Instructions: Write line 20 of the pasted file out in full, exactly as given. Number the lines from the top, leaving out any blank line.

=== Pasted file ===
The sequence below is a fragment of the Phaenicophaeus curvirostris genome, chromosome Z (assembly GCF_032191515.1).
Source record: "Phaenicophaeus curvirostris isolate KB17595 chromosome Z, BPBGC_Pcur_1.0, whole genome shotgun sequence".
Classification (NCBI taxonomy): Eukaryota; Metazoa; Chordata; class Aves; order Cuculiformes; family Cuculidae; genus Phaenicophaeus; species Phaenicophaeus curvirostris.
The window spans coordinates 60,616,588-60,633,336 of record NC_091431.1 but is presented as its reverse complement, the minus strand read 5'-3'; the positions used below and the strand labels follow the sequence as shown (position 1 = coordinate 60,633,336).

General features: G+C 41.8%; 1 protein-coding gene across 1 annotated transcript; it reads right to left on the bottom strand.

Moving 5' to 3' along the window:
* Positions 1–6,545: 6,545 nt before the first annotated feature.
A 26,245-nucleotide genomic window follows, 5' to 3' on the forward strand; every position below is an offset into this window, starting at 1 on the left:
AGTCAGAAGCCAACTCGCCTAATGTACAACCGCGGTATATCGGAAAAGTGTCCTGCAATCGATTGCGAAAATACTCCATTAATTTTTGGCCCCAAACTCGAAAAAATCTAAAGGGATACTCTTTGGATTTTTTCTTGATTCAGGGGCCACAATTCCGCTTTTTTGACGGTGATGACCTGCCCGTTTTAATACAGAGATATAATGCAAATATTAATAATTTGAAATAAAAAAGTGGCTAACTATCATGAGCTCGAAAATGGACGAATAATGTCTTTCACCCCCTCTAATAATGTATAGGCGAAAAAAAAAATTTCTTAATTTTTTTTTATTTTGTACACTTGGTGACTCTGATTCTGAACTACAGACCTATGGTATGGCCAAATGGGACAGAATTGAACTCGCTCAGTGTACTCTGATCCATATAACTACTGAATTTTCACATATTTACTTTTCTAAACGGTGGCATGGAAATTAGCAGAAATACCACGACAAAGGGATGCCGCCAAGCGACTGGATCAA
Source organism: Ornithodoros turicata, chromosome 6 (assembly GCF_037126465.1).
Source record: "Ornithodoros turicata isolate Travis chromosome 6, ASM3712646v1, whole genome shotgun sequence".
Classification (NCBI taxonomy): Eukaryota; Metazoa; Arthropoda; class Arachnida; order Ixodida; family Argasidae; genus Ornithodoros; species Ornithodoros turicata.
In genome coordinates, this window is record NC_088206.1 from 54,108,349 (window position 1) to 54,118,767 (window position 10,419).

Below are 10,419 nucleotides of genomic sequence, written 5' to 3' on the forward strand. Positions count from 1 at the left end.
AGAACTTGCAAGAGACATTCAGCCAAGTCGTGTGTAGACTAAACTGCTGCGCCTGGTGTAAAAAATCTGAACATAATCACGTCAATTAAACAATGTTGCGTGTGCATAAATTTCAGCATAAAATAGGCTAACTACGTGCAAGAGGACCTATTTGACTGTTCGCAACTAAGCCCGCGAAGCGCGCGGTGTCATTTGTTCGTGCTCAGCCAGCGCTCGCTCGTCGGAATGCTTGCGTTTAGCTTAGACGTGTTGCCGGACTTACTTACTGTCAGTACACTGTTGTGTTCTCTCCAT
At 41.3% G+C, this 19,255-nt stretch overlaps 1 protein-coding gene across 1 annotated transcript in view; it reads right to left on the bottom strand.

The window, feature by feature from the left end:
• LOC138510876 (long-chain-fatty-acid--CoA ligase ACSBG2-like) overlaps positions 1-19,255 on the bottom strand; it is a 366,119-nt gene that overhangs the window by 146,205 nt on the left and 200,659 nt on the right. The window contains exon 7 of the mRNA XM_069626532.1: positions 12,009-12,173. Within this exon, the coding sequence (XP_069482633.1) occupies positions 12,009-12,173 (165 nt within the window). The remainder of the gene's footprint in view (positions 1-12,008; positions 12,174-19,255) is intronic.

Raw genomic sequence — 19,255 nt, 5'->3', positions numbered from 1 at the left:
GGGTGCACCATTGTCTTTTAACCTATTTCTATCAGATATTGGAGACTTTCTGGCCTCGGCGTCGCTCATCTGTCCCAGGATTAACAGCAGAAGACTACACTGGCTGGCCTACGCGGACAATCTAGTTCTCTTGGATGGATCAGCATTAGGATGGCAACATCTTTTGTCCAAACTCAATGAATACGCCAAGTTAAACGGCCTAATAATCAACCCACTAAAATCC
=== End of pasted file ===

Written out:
GGGTGCACCATTGTCTTTTAACCTATTTCTATCAGATATTGGAGACTTTCTGGCCTCGGCGTCGCTCATCTGTCCCAGGATTAACAGCAGAAGACTACACTGGCTGGCCTACGCGGACAATCTAGTTCTCTTGGATGGATCAGCATTAGGATGGCAACATCTTTTGTCCAAACTCAATGAATACGCCAAGTTAAACGGCCTAATAATCAACCCACTAAAATCC